Sangamo BioSciences Announces Presentation of Preliminary Data From Phase 2 Study of SB-509
News Dec 10, 2009
Sangamo BioSciences, Inc. announced the presentation of preliminary data from the Phase 2 clinical trial of its ZFP Therapeutic™ program to develop SB-509 as a treatment for amyotrophic lateral sclerosis (ALS) at a Work in Progress session at the 20th International Symposium on ALS/MND held in Berlin, Germany.
The preliminary data were from the first subjects enrolled in Sangamo's Phase 2 clinical trial, SB-509-801, and demonstrate an approximate doubling of frequency of improved muscle function in subjects with ALS who received two treatments of SB-509 (32%) compared to matched historic controls (17%). In early stage ALS clinical trials, an historic control is frequently used rather than a placebo to maximize the number of subjects receiving the drug.
Muscle function was assessed by muscle manual testing (MMT), a commonly used ALS endpoint which uses a manual method of functional assessment of 34 muscles over the whole body. In addition, a subset of subjects that showed an increase in muscle function over this period also demonstrated improvement in one or more additional end-points. These end-points include the Revised ALS Functional Rating Scale (ALSFRS-R) which is a validated rating instrument for monitoring the quality of life and progression of disability in patients with ALS and whose scores correlate significantly with survival, and forced vital capacity (FVC), a measure of lung function.
"We desperately need new therapeutics that will alter the relentless deterioration of muscle function that is characteristic of ALS," commented Jeffrey Rothstein, M.D., Ph.D., Director of the Robert Packard Center for ALS Research, Co-Director of the MDA/ALS Clinic and professor of Neurology at the Johns Hopkins University School of Medicine. "The ability to maintain muscle strength or delay its deterioration could have a significant impact on quality of life for persons with ALS."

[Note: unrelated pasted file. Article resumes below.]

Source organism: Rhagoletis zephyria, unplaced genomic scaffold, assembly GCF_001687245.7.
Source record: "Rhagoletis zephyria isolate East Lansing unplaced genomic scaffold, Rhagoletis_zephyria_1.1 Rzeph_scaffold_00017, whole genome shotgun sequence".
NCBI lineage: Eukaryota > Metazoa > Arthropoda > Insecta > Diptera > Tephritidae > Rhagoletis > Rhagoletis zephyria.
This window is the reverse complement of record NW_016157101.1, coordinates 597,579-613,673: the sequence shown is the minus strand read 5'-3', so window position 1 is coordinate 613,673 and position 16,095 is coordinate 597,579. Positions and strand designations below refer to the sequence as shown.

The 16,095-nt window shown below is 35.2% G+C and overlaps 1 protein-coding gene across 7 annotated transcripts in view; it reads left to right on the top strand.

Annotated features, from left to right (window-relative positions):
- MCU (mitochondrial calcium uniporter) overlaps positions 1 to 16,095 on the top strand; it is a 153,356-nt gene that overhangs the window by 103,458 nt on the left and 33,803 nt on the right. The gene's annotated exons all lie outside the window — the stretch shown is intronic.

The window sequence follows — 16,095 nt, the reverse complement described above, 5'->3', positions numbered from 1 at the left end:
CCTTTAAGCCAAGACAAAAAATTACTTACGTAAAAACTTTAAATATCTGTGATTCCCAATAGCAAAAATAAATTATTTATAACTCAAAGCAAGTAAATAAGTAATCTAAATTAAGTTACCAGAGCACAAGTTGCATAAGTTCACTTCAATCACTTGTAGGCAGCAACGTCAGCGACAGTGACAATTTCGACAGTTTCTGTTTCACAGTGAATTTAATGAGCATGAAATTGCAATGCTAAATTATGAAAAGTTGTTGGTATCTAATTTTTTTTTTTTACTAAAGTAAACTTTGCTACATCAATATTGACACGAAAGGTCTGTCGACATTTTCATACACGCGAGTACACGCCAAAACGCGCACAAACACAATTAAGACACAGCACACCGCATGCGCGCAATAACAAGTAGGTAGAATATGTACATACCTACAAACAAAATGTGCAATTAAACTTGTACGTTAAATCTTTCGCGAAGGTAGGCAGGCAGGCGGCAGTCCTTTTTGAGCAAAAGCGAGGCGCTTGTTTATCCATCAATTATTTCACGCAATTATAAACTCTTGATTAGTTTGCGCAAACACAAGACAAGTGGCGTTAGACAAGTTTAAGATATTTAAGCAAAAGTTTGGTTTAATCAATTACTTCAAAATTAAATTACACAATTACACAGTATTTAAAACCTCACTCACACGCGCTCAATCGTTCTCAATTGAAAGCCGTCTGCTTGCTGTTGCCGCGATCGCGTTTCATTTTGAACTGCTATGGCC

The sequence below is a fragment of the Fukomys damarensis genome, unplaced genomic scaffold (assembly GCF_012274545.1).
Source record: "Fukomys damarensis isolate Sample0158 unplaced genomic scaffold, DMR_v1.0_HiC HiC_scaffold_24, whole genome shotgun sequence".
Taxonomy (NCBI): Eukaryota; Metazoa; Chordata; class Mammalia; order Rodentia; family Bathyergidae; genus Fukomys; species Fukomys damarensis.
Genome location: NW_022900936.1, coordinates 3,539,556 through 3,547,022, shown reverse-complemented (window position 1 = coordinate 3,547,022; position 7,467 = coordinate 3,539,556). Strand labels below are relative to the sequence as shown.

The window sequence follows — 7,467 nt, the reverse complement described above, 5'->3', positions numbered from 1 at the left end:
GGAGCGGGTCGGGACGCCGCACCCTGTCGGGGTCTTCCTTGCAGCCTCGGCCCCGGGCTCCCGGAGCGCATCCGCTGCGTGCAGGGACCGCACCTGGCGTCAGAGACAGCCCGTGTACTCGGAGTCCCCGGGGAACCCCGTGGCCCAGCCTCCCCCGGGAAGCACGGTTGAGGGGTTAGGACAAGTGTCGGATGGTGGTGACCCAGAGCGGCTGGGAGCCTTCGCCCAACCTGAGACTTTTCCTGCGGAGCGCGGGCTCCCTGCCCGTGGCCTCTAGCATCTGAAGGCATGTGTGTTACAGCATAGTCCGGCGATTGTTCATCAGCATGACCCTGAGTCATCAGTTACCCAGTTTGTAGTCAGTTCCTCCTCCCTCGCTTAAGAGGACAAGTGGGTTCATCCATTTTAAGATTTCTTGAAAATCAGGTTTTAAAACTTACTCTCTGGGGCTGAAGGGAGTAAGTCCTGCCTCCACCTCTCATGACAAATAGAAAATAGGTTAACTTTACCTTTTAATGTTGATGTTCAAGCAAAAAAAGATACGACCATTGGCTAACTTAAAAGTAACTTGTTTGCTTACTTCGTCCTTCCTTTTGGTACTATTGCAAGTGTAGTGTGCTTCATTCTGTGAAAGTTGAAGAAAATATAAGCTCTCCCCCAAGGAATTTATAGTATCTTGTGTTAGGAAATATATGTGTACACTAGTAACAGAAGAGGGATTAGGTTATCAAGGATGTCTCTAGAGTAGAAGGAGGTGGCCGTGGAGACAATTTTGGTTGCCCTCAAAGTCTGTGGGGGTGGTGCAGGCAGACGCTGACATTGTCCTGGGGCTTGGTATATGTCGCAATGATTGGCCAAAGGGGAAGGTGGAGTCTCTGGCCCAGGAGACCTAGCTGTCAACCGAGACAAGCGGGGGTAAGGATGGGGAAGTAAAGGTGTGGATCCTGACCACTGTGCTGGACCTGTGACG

SB-509 is a transcriptional activator of vascular endothelial growth factor (VEGF-A) which has been demonstrated to have a significant role in ALS. Mutations that reduce levels of VEGF-A expression are linked with progression to ALS and VEGF-A levels are reduced in the spinal fluid of patients with ALS.
In addition, in an apparent compensatory response, VEGF receptor levels are increased in both the blood vessels and the spinal cord in ALS patients.
"Preclinical data as well as clinical observations from our studies of SB-509 in diabetic neuropathy demonstrated that this ZFP Therapeutic has an effect on muscle function and we are very pleased to see evidence of a similar effect in subjects with ALS," stated Dale Ando, M.D., Sangamo's Vice President of Therapeutic Development and Chief Medical Officer.
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